Nov 24, 2013; St. Louis, MO, USA; Chicago Bears quarterback Josh McCown (12) looks to pass the ball against the St. Louis Rams at the Edward Jones Dome. Mandatory Credit: Scott Kane-USA TODAY Sports
The name Josh McCown will always loom large in that very crowded section of the Vikings memory-library devoted to heartbreaking defeat.
It was 2003 and the Mike Tice-led Vikes were in seemingly great position to grab the NFC North title. All they needed was a win the last week of the season against the lowly 3-12 Arizona Cardinals. After a hard-nosed grinding game, the Vikes were in position to claim victory. They led 17-12 with time running out and the Cardinals in a 4th-and-25 hole. And then this happened:
A no-name QB called Josh McCown hit a no-name receiver called Nathan Poole and the Vikings were knocked out of the playoffs.
That one doesn’t sting quite as much as Gary Anderson wide left or Brett Favre across the body or Drew Pearson pushing off, but it still qualifies as one of the more soul-bruising moments in team history.
Ten years later, the one-time no-name Josh McCown is not only still somehow an NFL quarterback, he’s become one of the stories of the league with the way he’s played in relief of Jay Cutler. Everyone thought the Bears would fold with Cutler out, but McCown has taken over the controls and kept the Bears in playoff contention.
Now the Bears visit the Vikings, needing a win to keep pace with the Lions. Jay Cutler has already been ruled out, meaning Ye Olde Viking Killer Josh McCown will be on the field for Chicago.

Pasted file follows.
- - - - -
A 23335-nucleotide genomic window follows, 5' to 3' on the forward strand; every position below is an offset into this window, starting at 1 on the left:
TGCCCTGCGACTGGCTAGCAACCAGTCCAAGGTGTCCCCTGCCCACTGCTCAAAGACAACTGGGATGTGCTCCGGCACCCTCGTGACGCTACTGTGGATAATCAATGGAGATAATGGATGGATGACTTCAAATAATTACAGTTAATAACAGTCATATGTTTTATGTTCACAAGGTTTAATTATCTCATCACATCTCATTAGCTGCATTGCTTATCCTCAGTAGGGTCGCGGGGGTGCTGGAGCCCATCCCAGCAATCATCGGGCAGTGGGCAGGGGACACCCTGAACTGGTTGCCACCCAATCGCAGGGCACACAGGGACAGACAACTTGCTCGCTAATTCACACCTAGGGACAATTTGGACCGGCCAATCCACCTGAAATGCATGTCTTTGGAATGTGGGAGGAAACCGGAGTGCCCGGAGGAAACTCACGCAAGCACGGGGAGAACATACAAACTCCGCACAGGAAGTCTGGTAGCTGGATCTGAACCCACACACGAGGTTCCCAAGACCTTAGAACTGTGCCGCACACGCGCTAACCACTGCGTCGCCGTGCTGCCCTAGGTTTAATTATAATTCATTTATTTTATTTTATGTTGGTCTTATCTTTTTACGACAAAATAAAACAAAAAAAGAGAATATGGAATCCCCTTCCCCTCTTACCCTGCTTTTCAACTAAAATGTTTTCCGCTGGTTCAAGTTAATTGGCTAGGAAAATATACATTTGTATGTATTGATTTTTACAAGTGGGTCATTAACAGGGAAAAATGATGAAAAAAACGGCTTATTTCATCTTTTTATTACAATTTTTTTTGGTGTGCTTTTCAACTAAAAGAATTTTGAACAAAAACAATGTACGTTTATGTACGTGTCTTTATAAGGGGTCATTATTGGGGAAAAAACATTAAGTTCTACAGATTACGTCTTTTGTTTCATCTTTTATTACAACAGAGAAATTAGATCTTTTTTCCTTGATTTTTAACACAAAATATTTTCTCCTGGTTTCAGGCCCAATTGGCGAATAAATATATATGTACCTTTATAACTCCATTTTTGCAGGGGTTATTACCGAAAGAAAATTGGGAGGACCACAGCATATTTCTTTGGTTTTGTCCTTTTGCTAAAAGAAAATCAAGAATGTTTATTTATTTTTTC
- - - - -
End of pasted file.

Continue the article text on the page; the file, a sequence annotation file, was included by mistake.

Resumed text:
What would it mean for the current crop of Vikings to get a measure of revenge on McCown for that long-ago crushing defeat? Nothing whatsoever. In fact I’d wager the majority of current Vikings have no idea of McCown’s history against the team.
And even if someone sat the players down for a history lesson, I doubt it would matter one jot to them in terms of motivation to realize what McCown did once upon a time. That kind of history doesn’t really matter to players, even the ones who have been around long enough to remember. It really only matters to fans.
And even among fans, there are only a select few who are going to care much about the prospect of exacting negligible revenge against McCown. Mostly people are thinking about spoiling the Bears’ season. Or sucking for draft picks. Or just getting through the game with Adrian Peterson intact.
Are the fans ready to move on from this nightmare? Yeah they are. They are already looking forward to the draft and free agency and all that other offseason hope-building.
But for a second, a few of us may allow ourselves to forget about spoiling and sucking-for-picks and all our other current considerations, dopey or otherwise, and flash back to the disappointment of yesteryear. I don’t really care that much who wins or loses this game, but I wouldn’t mind seeing Brian Robison plant McCown in the turf. Just once. Not so he gets really injured but just so he feels it.
That’s sort of what it means to be a fan.